The Pontiac must have been bought many, many years ago. Vapor lock has almost been eliminated with fuel injection. This sounds like a story that was made up by one of those internet writers who have very little knowledge and way too much time on their hands. They take a grain of truth and turn it into a story of sorts.

If,in fact this did happen, I would guess that it happened in a Pontiac manufactured in 1954 or earlier. Most of these Pontiacs had a straight eight engine and these engines did have a vapor lock problem. The 1955 and later Pontiacs had a newly designed V-8. I owned a 1955 Pontiac and never had a vapor lock problem, but it had plenty of other problems.

I’ve seen vapor lock occur on fuel injected engines under these conditions.

When the vehicle is turned off and the engine is hot, the fuel in the fuel rails above the engine begins to boil creating vapor lock. This can be more of a problem if the gasoline contains ethanol as it makes the gasoline more volatile. One way to check for vapor lock under these conditions is to pour cold water over the fuel rails. If the engine starts after doing this you know it’s a vapor lock issue.

I guess you have to be in the auto repair business long enough to witness a fuel injected engine expierience vapor lock. Because I’ve seen it at least a half dozen times.


But this same reletive ‘wrong symtom / mis-direction’ happens all the time in diagnostics.
That part is very real.

Even at your medical doctor after three months of attepmted diagnostics with no relief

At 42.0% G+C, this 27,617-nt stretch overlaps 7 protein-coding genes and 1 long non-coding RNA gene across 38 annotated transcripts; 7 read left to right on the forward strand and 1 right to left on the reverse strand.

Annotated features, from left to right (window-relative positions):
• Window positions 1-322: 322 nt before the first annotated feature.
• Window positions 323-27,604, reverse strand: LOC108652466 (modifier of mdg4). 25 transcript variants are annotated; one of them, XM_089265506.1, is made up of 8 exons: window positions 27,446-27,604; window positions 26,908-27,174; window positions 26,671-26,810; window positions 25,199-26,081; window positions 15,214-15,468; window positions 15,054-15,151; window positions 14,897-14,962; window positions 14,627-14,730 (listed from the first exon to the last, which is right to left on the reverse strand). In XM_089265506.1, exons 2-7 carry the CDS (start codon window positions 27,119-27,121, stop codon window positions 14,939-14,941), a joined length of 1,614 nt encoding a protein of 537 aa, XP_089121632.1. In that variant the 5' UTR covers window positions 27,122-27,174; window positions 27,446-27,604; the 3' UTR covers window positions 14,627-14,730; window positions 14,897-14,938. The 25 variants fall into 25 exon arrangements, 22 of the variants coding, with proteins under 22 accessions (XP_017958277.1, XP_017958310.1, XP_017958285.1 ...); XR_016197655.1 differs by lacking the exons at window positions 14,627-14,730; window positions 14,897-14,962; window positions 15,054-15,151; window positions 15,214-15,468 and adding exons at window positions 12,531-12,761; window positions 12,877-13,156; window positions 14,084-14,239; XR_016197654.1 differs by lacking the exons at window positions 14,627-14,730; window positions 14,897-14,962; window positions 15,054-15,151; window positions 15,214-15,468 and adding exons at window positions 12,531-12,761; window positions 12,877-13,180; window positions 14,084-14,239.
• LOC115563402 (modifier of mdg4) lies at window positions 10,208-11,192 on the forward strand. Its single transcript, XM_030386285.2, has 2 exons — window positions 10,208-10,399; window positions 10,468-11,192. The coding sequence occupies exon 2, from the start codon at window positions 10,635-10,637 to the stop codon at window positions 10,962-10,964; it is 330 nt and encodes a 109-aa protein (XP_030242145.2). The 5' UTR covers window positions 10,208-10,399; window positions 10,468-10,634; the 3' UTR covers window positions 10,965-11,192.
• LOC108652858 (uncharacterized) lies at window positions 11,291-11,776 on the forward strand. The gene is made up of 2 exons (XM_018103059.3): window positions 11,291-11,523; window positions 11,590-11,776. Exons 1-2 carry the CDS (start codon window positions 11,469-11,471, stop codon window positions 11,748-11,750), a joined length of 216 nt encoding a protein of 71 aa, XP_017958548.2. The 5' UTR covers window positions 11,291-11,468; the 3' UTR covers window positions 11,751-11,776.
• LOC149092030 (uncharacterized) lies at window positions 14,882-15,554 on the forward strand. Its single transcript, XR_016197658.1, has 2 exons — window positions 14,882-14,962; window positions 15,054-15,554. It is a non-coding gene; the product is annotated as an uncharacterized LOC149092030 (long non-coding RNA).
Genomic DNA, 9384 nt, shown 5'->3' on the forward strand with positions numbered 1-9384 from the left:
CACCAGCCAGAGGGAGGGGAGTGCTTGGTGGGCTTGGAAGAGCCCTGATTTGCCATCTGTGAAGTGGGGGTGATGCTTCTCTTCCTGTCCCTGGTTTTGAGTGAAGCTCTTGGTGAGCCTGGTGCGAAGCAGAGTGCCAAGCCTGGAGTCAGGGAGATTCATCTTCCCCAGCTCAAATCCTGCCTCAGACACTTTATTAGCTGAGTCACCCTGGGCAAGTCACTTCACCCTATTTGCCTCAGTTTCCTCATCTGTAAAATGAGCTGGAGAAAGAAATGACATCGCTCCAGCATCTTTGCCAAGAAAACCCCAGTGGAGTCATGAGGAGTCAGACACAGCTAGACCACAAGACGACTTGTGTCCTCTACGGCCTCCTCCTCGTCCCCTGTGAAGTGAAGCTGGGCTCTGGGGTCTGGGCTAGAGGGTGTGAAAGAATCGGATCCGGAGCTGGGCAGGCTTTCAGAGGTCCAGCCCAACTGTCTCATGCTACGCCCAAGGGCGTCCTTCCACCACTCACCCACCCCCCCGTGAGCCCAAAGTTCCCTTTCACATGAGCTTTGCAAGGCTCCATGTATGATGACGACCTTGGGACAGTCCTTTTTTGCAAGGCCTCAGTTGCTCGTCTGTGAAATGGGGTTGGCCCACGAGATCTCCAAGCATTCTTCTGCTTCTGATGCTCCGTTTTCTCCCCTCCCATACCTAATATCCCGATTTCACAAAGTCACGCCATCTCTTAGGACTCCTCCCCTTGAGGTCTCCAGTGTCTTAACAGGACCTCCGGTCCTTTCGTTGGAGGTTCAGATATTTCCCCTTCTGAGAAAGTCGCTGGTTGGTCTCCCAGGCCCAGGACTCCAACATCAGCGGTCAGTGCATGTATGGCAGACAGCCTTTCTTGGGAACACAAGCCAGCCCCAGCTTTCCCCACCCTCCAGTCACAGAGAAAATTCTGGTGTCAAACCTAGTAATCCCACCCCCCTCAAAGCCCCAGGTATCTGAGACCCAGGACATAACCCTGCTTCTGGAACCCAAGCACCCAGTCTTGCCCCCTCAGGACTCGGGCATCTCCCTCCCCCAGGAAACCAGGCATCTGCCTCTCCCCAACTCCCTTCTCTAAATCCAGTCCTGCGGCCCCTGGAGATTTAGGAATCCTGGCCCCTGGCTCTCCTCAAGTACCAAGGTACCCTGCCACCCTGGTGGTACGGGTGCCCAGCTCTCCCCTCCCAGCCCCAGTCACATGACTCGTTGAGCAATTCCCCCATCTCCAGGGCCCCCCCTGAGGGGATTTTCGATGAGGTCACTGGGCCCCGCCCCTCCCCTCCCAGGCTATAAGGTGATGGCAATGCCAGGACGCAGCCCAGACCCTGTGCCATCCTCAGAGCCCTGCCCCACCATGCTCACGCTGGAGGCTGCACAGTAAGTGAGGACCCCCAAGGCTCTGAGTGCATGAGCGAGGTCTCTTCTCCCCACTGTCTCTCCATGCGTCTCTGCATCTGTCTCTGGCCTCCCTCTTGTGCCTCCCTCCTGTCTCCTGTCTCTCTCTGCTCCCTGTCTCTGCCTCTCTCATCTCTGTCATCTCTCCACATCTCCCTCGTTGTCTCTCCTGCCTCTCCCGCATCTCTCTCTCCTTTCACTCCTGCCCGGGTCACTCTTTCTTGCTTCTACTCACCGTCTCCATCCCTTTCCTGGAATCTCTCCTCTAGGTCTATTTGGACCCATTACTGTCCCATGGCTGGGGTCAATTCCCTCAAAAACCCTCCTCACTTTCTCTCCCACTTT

" Oh, your ear itches ? Why didn’t you say so before ? That means you have xxxx ! "

There is often an atribute that you don’t relate as being a symptom but is actually a piece of the puzzle.
AND many “symptoms” stated by a customer that have nothing to do with the repair.

I have seen a few incidents of vapor lock in fuel injected engines also so that’s why I said “almost”. Let me throw another monkeywrench in the engineers diagnosis: engines can get “hotter” after they are turned off. That’s why cooling fans can kick on and off after the engine is shut down. I think it’s called “engine percolation”. Vehicle carbs used to do this all the time which usually resulted in vapor lock. Unless the man bought ice cream in 20 below zero weather…the engine never had time to cool down in any event.

The engine itself doesn’t get hotter, the engine compartment does. The interior of the engine around the combustion chambers and the exhaust manifold are a lot hotter than the temperature in the water jacket at the temp sensor. Cylinder temperatures can get upwards of 2000 degrees and exhaust manifolds hundreds of degrees. Once the coolant stops circulating and the fan stops running, that internal heat and the exhaust heat dissipates through the coolant and the engine parts, radiating out into the engine compartment and heating it up. That raises the temperature of all the peripheral components including things like the starter motor assembly, the coil(s), and even the relay box. It also raises the temperature of the fuel lines.